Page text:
Tuesday, September 16, 2014

The under/over.

The other day a friend whom I respect wrote to me about a mutual acquaintance. “He’s very talented,” my friend wrote, “but I think he’s being underutilized where he is.”

At the risk of damning an industry that has provided well for me and my family, I can think of few people in our business who aren’t underutilized. Quite often advertising attracts very bright and very creative people and then assigns them very dull and mindlessly meaningless tasks.

“Re-write the sentence without using the word ‘titwillow.’” I’ve been told recently. “That’s a word our competitors own.”

“Ok,” I answer in my most obliging tones, “I’ll say ‘titmouse.’”

“No,” they say, slapping my hand with a metaphorical ruler. “They own the word ‘titmouse,’ too.”

"Lake Titicaca," I inquire, thinking of catching the next plane there.

"I'd stay away from that altogether."

These are the sorts of things we have to deal with every day.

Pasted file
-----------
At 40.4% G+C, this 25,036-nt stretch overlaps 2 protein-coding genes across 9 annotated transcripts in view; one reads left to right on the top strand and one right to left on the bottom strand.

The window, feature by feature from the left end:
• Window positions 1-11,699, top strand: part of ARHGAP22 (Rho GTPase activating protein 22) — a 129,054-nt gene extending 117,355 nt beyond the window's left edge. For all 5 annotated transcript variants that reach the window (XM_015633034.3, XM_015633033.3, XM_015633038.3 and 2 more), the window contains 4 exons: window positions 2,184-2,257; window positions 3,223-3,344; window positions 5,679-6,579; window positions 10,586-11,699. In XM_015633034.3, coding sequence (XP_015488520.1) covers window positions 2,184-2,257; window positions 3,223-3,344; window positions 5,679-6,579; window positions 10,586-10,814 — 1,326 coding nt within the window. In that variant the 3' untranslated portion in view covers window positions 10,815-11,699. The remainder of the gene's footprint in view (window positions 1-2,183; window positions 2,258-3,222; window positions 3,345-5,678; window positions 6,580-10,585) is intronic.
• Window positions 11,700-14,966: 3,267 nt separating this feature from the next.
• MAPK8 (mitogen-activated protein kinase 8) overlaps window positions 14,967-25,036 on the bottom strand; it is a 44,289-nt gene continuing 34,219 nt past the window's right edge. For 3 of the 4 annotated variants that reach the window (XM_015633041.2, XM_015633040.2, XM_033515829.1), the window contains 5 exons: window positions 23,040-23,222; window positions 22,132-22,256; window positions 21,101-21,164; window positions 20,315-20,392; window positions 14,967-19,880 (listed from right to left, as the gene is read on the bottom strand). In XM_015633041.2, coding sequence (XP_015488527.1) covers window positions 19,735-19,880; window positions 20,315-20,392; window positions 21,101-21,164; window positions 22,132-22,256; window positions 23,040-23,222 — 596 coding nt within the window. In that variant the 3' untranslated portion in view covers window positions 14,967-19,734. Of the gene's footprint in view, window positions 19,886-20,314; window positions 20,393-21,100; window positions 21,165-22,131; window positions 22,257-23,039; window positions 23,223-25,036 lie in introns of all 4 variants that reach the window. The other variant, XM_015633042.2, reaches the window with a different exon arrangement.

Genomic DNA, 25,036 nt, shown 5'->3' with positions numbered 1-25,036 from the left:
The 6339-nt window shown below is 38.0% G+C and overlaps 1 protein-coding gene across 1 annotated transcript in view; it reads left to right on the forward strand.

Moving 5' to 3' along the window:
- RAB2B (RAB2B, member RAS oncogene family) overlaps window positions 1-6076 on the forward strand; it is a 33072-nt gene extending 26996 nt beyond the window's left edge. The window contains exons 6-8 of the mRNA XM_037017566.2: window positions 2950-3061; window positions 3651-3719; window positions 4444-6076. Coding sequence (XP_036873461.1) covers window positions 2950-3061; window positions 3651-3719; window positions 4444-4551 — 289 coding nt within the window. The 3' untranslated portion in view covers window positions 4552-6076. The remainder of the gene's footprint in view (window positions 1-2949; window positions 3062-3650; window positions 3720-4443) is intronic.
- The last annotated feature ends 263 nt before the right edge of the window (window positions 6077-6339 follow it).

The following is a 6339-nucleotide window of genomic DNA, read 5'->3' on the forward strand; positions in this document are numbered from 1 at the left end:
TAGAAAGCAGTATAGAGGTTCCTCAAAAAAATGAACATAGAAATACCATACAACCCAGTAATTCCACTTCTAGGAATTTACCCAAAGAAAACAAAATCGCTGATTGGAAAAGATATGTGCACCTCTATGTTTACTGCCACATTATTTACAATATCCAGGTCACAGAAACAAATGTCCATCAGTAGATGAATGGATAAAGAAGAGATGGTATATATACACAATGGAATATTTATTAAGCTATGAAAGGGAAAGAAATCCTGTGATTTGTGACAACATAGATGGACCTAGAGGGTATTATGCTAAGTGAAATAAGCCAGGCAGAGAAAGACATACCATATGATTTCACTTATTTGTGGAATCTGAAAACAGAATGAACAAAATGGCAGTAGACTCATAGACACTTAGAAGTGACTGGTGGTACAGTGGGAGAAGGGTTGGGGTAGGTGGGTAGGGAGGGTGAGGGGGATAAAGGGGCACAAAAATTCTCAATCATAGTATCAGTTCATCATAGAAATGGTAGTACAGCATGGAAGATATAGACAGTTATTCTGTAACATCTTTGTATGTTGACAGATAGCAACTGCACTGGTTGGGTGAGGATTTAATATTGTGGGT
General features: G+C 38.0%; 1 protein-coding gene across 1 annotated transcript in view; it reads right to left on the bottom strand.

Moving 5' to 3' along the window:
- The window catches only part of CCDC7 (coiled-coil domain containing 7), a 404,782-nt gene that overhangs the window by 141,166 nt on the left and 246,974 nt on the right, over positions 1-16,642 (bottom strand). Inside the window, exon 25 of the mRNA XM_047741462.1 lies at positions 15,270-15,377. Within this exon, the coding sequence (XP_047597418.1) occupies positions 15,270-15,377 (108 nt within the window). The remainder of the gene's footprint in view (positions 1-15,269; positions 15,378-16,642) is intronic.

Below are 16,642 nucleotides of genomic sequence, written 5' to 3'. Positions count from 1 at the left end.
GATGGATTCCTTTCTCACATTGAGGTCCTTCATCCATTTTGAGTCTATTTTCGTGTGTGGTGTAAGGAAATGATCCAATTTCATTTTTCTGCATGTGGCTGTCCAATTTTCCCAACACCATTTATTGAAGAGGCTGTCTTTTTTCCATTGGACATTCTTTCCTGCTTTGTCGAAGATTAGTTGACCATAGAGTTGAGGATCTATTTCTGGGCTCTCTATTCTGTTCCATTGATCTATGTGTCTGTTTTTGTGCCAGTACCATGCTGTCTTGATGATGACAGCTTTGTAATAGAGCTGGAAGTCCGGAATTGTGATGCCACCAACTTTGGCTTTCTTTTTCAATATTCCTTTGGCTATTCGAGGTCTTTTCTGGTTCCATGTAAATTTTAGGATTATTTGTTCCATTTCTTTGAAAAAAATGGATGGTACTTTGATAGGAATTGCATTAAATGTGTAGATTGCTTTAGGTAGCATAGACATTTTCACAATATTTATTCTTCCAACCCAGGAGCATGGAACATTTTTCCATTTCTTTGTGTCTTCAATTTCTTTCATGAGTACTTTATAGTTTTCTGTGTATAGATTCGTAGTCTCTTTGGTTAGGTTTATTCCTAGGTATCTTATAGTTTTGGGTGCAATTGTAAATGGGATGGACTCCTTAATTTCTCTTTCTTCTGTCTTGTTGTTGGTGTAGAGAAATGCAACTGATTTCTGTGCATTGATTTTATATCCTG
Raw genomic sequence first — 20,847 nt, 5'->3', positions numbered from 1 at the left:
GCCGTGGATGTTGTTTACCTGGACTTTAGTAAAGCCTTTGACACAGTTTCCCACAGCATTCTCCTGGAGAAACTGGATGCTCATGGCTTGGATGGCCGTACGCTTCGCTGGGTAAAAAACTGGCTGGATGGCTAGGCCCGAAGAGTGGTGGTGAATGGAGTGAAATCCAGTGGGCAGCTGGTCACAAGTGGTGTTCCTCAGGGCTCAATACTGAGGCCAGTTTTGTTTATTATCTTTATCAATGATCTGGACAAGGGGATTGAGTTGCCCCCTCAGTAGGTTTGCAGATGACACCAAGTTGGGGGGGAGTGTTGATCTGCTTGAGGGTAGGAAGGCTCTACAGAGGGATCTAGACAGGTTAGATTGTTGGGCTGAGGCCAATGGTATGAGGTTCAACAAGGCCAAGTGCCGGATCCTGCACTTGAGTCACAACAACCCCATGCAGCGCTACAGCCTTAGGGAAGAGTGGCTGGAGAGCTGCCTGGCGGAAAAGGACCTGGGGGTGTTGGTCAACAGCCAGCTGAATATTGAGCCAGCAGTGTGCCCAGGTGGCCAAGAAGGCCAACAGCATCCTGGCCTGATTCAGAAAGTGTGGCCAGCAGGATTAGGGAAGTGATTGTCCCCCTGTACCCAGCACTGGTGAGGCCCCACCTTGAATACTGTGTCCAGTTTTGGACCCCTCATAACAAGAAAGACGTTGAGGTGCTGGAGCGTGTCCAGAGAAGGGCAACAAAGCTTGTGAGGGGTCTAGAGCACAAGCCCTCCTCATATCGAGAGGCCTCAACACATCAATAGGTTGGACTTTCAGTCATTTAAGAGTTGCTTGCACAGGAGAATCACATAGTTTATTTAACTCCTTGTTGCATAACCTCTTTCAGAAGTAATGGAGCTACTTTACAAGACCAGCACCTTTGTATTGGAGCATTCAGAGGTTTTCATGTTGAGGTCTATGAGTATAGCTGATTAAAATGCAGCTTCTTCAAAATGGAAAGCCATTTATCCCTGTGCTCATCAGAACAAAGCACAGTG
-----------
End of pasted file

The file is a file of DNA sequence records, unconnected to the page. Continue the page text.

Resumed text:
If I, ever so gently ask, “Why don’t you share a list with me of all the words owned by competitors?” Well, then I will be marked “hard to work with,” the gravest of sins possible in our HRocracy.
We are all underutilized because, I think, there’s so much over-think and over-scrutiny everywhere. Instead of actually creating things we spend our days and nights scratching at a million gnat bites of pre-guessing, second-guessing and post-guessing.

Our “talk” to “do” ratio is about 30:1. Our “revise” to “create” ratio is similar.

Not every place, thankfully, is like this. In fact, I’m dividing my time between two places that leave me relatively free to do what I think is good. 

For that I thank the advertising gods who, since I lost my job six months ago, have not yet abandoned me.

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